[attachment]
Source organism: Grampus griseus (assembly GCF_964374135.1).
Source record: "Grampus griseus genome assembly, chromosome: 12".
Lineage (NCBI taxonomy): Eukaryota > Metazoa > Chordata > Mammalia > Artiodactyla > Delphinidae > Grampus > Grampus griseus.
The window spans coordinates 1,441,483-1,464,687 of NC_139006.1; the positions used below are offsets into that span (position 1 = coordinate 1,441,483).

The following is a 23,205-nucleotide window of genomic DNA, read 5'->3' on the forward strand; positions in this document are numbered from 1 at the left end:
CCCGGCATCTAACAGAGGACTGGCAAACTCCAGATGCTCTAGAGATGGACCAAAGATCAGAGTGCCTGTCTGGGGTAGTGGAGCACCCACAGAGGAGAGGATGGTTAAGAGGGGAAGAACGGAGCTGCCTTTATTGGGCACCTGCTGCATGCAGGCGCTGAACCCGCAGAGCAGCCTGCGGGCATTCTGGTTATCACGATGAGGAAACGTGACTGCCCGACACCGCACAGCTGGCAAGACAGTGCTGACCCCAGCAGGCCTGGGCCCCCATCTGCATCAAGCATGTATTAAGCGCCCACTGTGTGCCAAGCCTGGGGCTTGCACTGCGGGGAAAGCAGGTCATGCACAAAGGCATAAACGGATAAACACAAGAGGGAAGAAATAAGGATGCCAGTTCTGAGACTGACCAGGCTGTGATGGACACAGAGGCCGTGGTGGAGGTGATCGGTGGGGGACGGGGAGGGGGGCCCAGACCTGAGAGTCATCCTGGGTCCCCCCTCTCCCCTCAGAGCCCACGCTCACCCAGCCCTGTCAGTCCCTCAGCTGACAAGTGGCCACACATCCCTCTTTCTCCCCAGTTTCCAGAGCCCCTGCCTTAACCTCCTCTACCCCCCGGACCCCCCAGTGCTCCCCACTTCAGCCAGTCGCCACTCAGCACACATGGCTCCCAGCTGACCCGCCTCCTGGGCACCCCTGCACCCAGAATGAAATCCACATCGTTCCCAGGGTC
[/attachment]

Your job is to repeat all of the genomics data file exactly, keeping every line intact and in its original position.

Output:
Source organism: Grampus griseus (assembly GCF_964374135.1).
Source record: "Grampus griseus genome assembly, chromosome: 12".
Lineage (NCBI taxonomy): Eukaryota > Metazoa > Chordata > Mammalia > Artiodactyla > Delphinidae > Grampus > Grampus griseus.
The window spans coordinates 1,441,483-1,464,687 of NC_139006.1; the positions used below are offsets into that span (position 1 = coordinate 1,441,483).

The following is a 23,205-nucleotide window of genomic DNA, read 5'->3' on the forward strand; positions in this document are numbered from 1 at the left end:
CCCGGCATCTAACAGAGGACTGGCAAACTCCAGATGCTCTAGAGATGGACCAAAGATCAGAGTGCCTGTCTGGGGTAGTGGAGCACCCACAGAGGAGAGGATGGTTAAGAGGGGAAGAACGGAGCTGCCTTTATTGGGCACCTGCTGCATGCAGGCGCTGAACCCGCAGAGCAGCCTGCGGGCATTCTGGTTATCACGATGAGGAAACGTGACTGCCCGACACCGCACAGCTGGCAAGACAGTGCTGACCCCAGCAGGCCTGGGCCCCCATCTGCATCAAGCATGTATTAAGCGCCCACTGTGTGCCAAGCCTGGGGCTTGCACTGCGGGGAAAGCAGGTCATGCACAAAGGCATAAACGGATAAACACAAGAGGGAAGAAATAAGGATGCCAGTTCTGAGACTGACCAGGCTGTGATGGACACAGAGGCCGTGGTGGAGGTGATCGGTGGGGGACGGGGAGGGGGGCCCAGACCTGAGAGTCATCCTGGGTCCCCCCTCTCCCCTCAGAGCCCACGCTCACCCAGCCCTGTCAGTCCCTCAGCTGACAAGTGGCCACACATCCCTCTTTCTCCCCAGTTTCCAGAGCCCCTGCCTTAACCTCCTCTACCCCCCGGACCCCCCAGTGCTCCCCACTTCAGCCAGTCGCCACTCAGCACACATGGCTCCCAGCTGACCCGCCTCCTGGGCACCCCTGCACCCAGAATGAAATCCACATCGTTCCCAGGGTC